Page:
A recent post on the BBC website provocatively named the “chills” induced by pleasurable music listening as “skin orgasms” in its headline. Drawing this kind of link between musical pleasure and other kinds of pleasure may at first come off as a click-bait, but it actually is backed up by scientific research.
In one of the seminal studies in the neuroscience of music, published in 2001, experience of chills and pleasure during music listening was connected to activation of a system in the brain that is also activated by other types of pleasurable stimuli: good food, drugs, and yes, sex. Research describes certain characteristics of music pieces like sudden peaks in loudness, expectancy violations and the buildup of tension and its release as common routes to chills. A few years ago, a paper published in the journal Nature connected the release of the neurotransmitter dopamine to peak emotions as well as anticipation of peak emotions during music listening. It is not surprising that this pattern of expectation, tension and release may bring sexual pleasure to mind for some.
The BBC article interviews Psyche Loui and refers to a review written in 2014 by her and Luke Harrison. In this article they review literature on what they call transcendent psycho-physiological moments in music. The variety of literature surrounding these peak experiences of music-induced pleasure shows how versatile the phenomenon actually is. Emotions and pleasure are different for every human being, even though the neural underpinnings might be the same. For instance, musical pleasure is influenced by subjective emotional associations to the music as well and the personal ‘musical lexicon’ that an individual has acquired, which creates the setting for expectations and experiences of surprise, tension, and release.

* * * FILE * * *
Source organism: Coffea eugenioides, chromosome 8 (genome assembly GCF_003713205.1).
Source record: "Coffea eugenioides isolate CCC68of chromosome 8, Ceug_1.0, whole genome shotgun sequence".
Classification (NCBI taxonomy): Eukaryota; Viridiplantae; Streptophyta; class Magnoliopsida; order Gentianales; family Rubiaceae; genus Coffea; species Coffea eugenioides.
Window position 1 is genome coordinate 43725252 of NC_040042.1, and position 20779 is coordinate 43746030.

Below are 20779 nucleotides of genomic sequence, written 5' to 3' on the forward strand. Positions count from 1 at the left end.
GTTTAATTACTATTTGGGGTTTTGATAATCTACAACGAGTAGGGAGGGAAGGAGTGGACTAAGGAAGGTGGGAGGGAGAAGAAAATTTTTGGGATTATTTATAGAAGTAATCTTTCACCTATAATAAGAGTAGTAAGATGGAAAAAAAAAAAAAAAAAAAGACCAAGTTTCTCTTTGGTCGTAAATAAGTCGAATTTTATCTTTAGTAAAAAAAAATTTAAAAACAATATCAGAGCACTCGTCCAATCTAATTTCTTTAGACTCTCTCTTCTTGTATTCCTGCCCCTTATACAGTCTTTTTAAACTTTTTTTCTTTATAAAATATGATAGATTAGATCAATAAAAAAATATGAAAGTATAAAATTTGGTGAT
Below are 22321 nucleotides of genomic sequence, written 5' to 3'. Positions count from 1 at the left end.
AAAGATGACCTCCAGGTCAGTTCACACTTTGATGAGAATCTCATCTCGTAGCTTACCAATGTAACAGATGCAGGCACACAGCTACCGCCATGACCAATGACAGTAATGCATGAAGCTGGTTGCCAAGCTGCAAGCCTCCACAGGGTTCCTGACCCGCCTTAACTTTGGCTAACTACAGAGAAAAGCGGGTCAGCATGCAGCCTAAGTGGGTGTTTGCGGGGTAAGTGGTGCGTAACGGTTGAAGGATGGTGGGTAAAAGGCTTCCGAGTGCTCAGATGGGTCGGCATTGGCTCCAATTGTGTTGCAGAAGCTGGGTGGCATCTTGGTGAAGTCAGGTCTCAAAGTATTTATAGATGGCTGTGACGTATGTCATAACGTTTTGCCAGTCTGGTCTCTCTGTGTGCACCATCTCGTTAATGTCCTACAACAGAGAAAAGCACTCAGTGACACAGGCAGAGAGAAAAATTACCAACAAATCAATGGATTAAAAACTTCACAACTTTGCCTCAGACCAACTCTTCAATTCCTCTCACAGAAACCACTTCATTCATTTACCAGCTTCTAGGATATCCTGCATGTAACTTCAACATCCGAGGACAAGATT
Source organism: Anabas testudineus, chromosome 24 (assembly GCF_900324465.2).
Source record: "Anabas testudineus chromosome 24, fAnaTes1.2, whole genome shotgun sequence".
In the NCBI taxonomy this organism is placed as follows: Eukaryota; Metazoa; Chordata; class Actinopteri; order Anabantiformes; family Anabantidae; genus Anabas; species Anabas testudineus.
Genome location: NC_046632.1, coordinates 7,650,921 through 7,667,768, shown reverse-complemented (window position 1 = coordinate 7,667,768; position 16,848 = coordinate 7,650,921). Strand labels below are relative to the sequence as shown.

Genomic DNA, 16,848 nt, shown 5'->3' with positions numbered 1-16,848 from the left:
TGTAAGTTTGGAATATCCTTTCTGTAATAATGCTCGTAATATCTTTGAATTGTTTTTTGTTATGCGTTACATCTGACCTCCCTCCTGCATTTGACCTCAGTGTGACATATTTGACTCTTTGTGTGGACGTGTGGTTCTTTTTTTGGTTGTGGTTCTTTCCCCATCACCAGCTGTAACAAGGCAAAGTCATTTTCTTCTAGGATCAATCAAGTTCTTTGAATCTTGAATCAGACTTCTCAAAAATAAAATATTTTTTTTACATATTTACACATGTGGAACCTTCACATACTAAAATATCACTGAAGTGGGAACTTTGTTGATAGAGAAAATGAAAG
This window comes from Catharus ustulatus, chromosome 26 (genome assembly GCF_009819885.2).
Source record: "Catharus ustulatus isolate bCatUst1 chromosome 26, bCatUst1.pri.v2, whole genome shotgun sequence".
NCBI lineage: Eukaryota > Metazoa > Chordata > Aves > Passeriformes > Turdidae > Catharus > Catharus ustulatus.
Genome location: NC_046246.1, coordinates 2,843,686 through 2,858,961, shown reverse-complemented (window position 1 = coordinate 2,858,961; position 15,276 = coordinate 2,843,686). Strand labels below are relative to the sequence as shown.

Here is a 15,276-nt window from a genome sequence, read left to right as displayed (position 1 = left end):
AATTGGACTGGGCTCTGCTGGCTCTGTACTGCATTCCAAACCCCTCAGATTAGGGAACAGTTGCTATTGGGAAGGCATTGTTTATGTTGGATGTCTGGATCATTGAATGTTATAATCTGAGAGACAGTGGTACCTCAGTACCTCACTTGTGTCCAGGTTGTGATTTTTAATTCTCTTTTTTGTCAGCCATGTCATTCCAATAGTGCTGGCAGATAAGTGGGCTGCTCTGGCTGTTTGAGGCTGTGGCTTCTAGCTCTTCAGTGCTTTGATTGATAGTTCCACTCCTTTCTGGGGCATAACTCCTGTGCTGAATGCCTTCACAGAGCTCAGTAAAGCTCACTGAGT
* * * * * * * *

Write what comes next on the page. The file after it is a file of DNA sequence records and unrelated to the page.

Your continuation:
In future investigations, the writers call for a broader perspective on the types of music that may elicit these experiences, the different contextual factors that may influence them as well as individual differences in unique experiences of peak pleasure. The Sync Project aims to respond to needs such as this with its platform: by generating more information on the variety of contexts of music listening, and the connection between different types of music and musical genres and individual physiological responses.
written By Marko Ahtisaari and Ketki Karanam
Blood, A. J., & Zatorre, R. J. (2001). Intensely pleasurable responses to music correlate with activity in brain regions implicated in reward and emotion. Proceedings of the National Academy of Sciences, 98(20), 11818–11823. doi:10.1073/pnas.191355898
Harrison, L., & Loui, P. (2014). Thrills, chills, frissons, and skin orgasms: toward an integrative model of transcendent psychophysiological experiences in music. Front. Psychol., 5. doi:10.3389/fpsyg.2014.00790
Salimpoor, V. N., Benovoy, M., Larcher, K., Dagher, A., & Zatorre, R. J. (2011). Anatomically distinct dopamine release during anticipation and experience of peak emotion to music. Nat Neurosci, 14(2), 257–262. doi:10.1038/nn.2726